3 Tips for Negotiating Alimony

alimony negotiationsAlimony is financial support that is given by one spouse to another in a divorce. How much spousal support is paid and for how long depends on several factors including length of the marriage and the income of both spouses. If you find yourself in the midst of a divorce and know that you will need some financial assistance from your soon to be ex, here are some tips to help you successfully negotiate the support that you deserve.

Think About Your Marital Assets: If you are thinking that you will need financial support, carefully consider your marital assets when weighing your need for the alimony. Assets, such as the marital home may need to be sold in the process of the divorce. If you wish to remain in the house and be “bought out” by your soon-to-be ex, it is important to determine if that is financially practical for you. It may seem like a windfall to have your spouse agree to give up half of his or her equity in the house, but remember that equity is not the same as receiving liquid cash. If you house is in need of repairs or if you have a large mortgage that you will be assuming, factor in these costs first, before making any decisions. Depending on your finances, a spousal support arrangement with regular monthly payments may make more sense for you than simply getting one-half of the equity of your home.

Learn About the New Alimony Reform Laws in New Jersey:
In 2014, New Jersey instituted a large number of spousal support reform laws. One of the changes made was eliminating permanent alimony altogether. Now, when a marriage lasts fewer than twenty years, the length of spousal support cannot exceed the length of the marriage, unless there are exceptional circumstances proven to a judge. Even marriages lasting longer than 20 years do not command permanent alimony any longer.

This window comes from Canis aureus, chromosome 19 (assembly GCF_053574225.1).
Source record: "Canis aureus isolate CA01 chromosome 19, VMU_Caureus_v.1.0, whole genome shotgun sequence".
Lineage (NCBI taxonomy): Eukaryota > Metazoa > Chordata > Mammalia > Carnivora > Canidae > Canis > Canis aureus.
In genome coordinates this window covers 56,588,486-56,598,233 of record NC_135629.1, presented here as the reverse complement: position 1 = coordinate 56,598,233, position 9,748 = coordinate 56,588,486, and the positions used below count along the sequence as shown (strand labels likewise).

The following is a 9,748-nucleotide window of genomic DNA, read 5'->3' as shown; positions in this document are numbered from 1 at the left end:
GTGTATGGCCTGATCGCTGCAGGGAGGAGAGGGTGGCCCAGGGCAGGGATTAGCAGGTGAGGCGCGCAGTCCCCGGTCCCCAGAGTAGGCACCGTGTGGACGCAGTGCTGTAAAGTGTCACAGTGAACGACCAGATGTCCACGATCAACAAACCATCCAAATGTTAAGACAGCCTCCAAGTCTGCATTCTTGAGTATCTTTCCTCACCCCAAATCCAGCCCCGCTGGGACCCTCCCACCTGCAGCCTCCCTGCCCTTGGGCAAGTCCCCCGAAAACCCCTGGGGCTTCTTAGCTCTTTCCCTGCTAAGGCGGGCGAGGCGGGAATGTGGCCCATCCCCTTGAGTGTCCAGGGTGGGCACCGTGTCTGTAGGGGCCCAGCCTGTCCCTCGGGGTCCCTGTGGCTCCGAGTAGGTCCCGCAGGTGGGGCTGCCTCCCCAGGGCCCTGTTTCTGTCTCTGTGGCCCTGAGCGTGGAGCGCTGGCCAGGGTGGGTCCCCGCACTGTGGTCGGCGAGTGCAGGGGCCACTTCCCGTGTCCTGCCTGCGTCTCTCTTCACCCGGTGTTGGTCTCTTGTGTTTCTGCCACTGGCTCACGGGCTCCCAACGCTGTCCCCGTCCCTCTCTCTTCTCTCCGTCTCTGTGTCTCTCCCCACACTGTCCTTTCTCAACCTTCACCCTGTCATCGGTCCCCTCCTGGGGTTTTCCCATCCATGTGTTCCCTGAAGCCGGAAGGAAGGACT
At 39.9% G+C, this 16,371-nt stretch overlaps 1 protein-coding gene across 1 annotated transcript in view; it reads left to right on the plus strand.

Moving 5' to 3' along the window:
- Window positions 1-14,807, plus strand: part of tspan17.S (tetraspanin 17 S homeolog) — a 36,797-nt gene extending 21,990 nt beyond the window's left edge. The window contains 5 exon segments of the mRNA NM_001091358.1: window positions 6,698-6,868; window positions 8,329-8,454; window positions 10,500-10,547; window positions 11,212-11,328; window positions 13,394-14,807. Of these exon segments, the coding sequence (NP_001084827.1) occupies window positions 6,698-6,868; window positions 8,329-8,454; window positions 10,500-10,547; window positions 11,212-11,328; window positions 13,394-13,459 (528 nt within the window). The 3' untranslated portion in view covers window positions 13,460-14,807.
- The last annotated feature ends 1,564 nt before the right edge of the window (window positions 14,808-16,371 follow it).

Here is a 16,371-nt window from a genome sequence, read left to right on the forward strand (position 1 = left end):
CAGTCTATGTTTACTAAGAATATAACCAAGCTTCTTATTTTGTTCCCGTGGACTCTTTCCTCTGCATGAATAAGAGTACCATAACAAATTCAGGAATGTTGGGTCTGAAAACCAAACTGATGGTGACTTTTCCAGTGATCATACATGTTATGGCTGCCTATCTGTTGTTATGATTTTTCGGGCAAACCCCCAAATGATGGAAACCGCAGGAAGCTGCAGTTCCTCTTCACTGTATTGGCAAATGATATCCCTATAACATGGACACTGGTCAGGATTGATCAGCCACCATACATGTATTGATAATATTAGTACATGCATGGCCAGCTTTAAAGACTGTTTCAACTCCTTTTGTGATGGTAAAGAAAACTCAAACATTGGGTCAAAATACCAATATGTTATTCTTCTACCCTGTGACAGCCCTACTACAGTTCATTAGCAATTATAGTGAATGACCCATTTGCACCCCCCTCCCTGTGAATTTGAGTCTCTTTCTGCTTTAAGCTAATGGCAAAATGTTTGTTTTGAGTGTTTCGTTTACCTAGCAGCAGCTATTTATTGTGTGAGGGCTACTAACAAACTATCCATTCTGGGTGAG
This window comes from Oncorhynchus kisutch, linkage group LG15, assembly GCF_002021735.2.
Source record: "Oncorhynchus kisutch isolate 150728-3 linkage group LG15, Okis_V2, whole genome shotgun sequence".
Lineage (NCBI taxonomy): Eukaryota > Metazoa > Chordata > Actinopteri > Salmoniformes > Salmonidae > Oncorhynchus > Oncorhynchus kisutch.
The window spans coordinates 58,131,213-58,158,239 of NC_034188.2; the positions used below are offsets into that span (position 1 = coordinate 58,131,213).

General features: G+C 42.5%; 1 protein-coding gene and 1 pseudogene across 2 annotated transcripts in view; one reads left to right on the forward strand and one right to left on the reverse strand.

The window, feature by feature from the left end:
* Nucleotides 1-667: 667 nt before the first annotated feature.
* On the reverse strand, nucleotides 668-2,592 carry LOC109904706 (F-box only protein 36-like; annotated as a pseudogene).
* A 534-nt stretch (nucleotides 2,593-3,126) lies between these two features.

Now, these longer marriages can have what is known called “open duration” spousal support with the understanding that upon retirement, alimony ends. It is very important to make sure that if you are reading about spousal support, you are reading the most recent law. If you are considering asking for support and you have a relatively short marriage, be prepared to make a strong argument why you need the support and work with your family law attorney to look at the types of alimony that may be availble to you. For example, if you left your career to stay home and raise your children, rehabilitative alimony while you return to school or get retraining for a new job may make sense for you.

Consider your taxes: For most divorced couples, any spousal support that is received is considered income for tax purposes, so you must claim any spousal support payments on your tax returns. On the other hand, alimony payments are tax deductible for the paying ex-spouse. When thinking about alimony, take time during negotiations to calculate how alimony may change your tax bracket and possible taxes due. If the proposed support pushes you into a higher tax bracket, consider swapping some percentage of your support for non-taxable alternatives such as having your spouse make direct payments towards home upkeep related expenses. Always consider talking to you tax or financial planner for specific advice on you possible tax scenarios.

Talking to a knowledgeable attorneys about your financial future can help you find peace of mind while you look towards your future. It is always best to weigh the pros and cons of all issues in your divorce, including spousal support and how any of your decisions, from custody to equitable distribution of property can affect you going forward.

If you want more information about spousal support or divorce, please contact us or call us at 888-888-0919 to schedule your initial confidential consultation with one of our qualified and compassionate family law attorneys.

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